Bullying is the use of force, threat, or coercion to abuse, intimidate, or aggressively to impose domination over others. The behavior is often repeated and habitual.I always thought of bullying as physical violence, or the use of threats for coercion. But more and more, the term seems to used to describe simple name-calling, such as one of the biggest sports stories of the year being this NFL football scandal:
Incognito was suspended earlier this month after Martin went public with allegations he has long been harassed and bullied by teammates, including receiving voice mail and text messages from Incognito where be berated him as a "half-nigger" and threatened to "kill him."Our current school anti-bullying fad seems to be directed at name-calling. When I was in school, bullying referred to getting beaten up, and no one got so upset by a little silly name-calling. We must be raising an extremely emotionally fragile generation.
Now using the word "retard" can get a comic banned from Facebook.
The most outrageous recent example of bullying was how the Mandela memorial interpreter mocked all of the speakers on international TV:
The South African sign language interpreter accused of using fake signs at Nelson Mandela's memorial service this week said he suffered a schizophrenic episode at the event, but another interpreter says it was not the first time Thamsanqa Jantjie has done bogus interpretations.Why do some people find name-calling so offensive? Apparently it is a cultural thing among non-Europeans:
Jantjie, who has been called an imposter by sign experts, told Johannesburg's Star newspaper Thursday that he hallucinated and heard voices during the memorial service.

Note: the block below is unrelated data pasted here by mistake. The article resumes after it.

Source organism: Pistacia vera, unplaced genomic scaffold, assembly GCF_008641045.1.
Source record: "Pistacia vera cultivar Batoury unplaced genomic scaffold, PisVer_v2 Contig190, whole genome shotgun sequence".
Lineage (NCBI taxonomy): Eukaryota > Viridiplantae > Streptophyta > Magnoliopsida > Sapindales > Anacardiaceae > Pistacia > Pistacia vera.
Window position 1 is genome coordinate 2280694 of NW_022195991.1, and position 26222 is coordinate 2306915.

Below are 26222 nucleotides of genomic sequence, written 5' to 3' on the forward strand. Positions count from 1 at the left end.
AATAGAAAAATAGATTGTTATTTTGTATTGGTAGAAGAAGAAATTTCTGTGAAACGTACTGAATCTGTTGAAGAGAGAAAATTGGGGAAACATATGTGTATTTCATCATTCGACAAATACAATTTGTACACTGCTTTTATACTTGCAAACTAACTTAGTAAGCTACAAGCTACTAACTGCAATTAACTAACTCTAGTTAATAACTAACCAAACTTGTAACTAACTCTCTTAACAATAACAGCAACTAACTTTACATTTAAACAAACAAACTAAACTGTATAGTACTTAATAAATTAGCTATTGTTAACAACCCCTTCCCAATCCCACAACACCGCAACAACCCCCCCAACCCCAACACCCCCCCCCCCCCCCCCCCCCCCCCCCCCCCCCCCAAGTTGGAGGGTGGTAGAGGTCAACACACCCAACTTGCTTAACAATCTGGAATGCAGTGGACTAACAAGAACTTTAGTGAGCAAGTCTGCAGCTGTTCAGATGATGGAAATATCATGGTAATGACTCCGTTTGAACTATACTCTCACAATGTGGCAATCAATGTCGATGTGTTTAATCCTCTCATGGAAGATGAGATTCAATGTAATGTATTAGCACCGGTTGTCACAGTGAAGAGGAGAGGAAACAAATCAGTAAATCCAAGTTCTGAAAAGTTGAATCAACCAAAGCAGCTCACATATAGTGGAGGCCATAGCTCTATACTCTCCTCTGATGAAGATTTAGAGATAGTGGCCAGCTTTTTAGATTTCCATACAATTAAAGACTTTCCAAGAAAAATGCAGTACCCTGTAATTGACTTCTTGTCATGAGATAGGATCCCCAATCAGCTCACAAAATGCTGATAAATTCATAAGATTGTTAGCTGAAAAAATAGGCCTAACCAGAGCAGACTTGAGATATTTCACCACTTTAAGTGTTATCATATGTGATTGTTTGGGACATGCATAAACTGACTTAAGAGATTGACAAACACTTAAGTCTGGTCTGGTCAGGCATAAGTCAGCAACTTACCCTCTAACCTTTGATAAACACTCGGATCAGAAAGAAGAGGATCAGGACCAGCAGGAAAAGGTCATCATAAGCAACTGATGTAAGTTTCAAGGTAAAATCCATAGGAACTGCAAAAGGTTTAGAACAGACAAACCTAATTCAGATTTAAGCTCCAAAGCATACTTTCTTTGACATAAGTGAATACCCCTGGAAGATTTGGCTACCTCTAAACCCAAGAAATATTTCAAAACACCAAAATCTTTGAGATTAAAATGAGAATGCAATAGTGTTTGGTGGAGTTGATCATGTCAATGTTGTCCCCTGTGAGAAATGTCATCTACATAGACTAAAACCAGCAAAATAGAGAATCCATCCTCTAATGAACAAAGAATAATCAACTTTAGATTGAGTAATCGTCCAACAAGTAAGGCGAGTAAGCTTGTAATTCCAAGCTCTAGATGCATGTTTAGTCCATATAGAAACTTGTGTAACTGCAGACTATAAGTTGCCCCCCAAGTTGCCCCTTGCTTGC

Shame is the primary means of behavioral control in most societies. If you are seen breaking a social rule, you will feel shame, and this feeling will be reinforced by what people say and do (gossiping, malicious looks, spitting, ostracism, etc.). Shame is much less effective if you break a rule without being seen or if you merely think about breaking a rule.The rise of individualism in northwest Europe is closely related to the shift from shame to guilt.
Guilt is more important in European societies, particularly those of Northwest European origin. It operates even when you act alone or merely think about breaking a rule. Behavior can thus be regulated in all possible situations with a minimum of surveillance.
As the USA is being flooded with non-European immigrants, we are accommodating a shame culture.
Update: More info on the fake interpreter:
JOHANNESBURG - eNCA can reveal the sign language interpreter at Nelson Mandela’s memorial on Tuesday faced a murder charge in 2003.
Thamsanqa Jantjie, who is being treated for schizophrenia, has also faced rape (1994), theft (1995), house-breaking (1997), malicious damage to property (1998), murder, attempted murder and kidnapping (2003) charges.
It’s unknown if the case was ever concluded as the court file is mysteriously empty.
The man now known by many as the ‘fake interpreter’, stood just a foot away from world leaders, including US President Barack Obama, who is one of the most heavily protected men on the planet.
President Jacob Zuma and leaders from China, Cuba, Brazil and India were also on the stage.
eNCA's investigations have found that Thamsanqa Jantjie, who is being treated for schizophrenia, has also faced rape (1994), theft (1995), housebreaking (1997), malicious damage to property (1998), murder, attempted murder and kidnapping (2003) charges.
Many of the charges brought against him were dropped, allegedly because he was mentally unfit to stand trial.